The following description refers to how squelch circuit 123 functions as a sync-lost detecting circuit. In FIG. 9, using a filter amplifier, noise filter 131 amplifies white noise component over 30 kHz out of the detected output signal (information signal) supplied from FM demodulator 122 and then outputs the resultant signal to detector 132. Detector 132 detects the signal and outputs it in a form of DC level. Comparator 133 compares the DC level with a given threshold level and determines a level of the white noise. When the white noise level is large, i.e. when the detected DC level is greater than the threshold level, comparator 133 determines that a sync-lost has occurred. When the white noise level is small, i.e. when the detected DC level is smaller than the threshold level, comparator 133 determines that the sync is kept.
FIG. 11 is a graph illustrating relations between a low input level (weak field strength) in a unit of dBm of the receiver and a noise-squelch voltage (an output voltage of variable resistor 134 in squelch circuit 123 shown in FIG. 9). This graph shows the weak field-strength produced by receiver 110 when squelch circuit 123 is added. In FIG. 11, an “out of sync” status (halt-tracking status) is represented by characteristic curve S1 and a normal status (normal receiving status) is represented by characteristic curve S2.
Variable resistor 134 setting a threshold value of squelch circuit 123 is adjusted so that.the threshold value is rendered to a receiving sensitivity level of the receiver (a level where a SNR of an audio output of the receiver becomes SINAD 12 dB). This is the same manner as the case when variable resistor 134 is employed to determine the weak-field strength of the conventional analog FM receiver. Under this adjusted condition, stop the sync-tracking operation intentionally to produce “out of sync” status, then a squelch voltage keeps staying at a higher value than the threshold value regardless of the input signal levels as shown by curve S1 in FIG. 11. Because PN code components do not attenuate substantially even up until an output section of de-spreader 116 and then still appears at an output section of FM demodulator 122. In actual, the PN code of 1.28 Mcps/127 chips has a minimum frequency component of 10 kHz, and the component of this 10 kHz plus its integral multiples appear on FM detected output signal. In the case of “out of sync” status, the squelch circuit shown in FIG. 9 outputs a higher level (a squelch voltage value) than the white noise level in the weak field-strength.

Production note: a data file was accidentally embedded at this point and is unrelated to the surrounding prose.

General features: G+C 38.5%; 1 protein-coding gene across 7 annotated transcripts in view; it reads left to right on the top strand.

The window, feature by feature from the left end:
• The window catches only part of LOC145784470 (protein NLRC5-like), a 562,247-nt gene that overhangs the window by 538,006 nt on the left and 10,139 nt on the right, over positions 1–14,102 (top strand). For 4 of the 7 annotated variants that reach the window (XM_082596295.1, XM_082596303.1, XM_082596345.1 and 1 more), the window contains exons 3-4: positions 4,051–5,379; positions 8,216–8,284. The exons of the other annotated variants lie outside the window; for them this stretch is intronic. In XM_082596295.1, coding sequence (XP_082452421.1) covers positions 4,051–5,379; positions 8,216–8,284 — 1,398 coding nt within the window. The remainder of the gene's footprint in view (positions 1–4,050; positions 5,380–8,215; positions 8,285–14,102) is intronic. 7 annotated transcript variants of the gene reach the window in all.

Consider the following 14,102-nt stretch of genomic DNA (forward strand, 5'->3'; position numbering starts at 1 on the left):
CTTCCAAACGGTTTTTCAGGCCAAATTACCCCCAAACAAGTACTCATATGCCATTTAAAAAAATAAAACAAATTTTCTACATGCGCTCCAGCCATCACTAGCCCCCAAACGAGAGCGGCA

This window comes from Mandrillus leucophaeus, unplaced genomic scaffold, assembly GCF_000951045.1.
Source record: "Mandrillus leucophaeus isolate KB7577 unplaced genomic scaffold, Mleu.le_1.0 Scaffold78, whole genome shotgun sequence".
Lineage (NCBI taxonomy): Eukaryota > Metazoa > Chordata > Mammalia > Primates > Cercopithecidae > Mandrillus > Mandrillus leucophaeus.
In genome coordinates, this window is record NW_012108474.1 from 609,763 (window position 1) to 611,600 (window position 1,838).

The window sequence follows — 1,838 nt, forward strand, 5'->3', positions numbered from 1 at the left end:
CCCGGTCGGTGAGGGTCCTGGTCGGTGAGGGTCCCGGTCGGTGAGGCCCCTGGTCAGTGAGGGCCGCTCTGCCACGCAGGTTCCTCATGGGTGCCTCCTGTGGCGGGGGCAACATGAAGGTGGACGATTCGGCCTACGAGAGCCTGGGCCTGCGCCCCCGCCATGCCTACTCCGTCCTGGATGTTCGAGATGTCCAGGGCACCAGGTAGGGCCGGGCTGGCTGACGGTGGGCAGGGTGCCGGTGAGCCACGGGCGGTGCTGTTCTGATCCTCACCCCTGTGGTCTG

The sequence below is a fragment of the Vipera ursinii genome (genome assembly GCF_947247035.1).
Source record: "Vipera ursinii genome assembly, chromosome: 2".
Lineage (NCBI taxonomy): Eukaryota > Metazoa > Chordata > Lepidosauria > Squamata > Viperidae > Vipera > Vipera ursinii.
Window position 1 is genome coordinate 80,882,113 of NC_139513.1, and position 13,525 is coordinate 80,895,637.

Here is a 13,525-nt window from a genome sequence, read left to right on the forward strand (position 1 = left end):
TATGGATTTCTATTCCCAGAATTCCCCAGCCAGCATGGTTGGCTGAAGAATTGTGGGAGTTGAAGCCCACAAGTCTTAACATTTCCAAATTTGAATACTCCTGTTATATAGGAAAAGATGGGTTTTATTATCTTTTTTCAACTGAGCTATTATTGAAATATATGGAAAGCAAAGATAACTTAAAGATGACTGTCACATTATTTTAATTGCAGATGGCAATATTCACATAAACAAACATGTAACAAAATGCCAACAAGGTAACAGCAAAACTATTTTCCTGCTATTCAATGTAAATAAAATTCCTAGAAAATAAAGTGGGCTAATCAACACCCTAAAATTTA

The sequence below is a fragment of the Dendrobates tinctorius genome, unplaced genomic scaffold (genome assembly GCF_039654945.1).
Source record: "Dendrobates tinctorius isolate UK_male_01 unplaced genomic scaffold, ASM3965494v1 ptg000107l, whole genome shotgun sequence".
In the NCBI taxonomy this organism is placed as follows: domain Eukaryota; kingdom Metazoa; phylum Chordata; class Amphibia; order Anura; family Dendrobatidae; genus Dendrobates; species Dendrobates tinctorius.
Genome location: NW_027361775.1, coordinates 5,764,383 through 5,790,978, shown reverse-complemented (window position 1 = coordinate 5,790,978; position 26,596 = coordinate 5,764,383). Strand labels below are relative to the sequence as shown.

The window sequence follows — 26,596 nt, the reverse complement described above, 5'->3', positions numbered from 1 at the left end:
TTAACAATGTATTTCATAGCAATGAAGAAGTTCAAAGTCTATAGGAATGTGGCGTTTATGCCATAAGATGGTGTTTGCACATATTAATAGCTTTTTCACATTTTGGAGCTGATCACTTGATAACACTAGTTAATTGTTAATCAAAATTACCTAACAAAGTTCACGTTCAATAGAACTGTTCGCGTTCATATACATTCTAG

This squelch voltage value is detailed hereinafter with reference to FIG. 12. In the case of “sync-in” status, as shown in FIG. 12A, an audio signal is limited its frequency within 300-3,400 Hz band, and no high frequency component is available to pass noise filter 131. The squelch voltage thus stays close to zero “0”. In the case of weak field-strength, as shown in FIG. 12B, only a component-passing noise filter 131 out of the white noise appears to be a squelch voltage noise. Further, in the case of “out of sync” status, as shown in FIG. 12C, spectrums of the PN code appear every 10 kHz, and only the components over 30 kHz and passing noise filter 131 appears as squelch voltage values.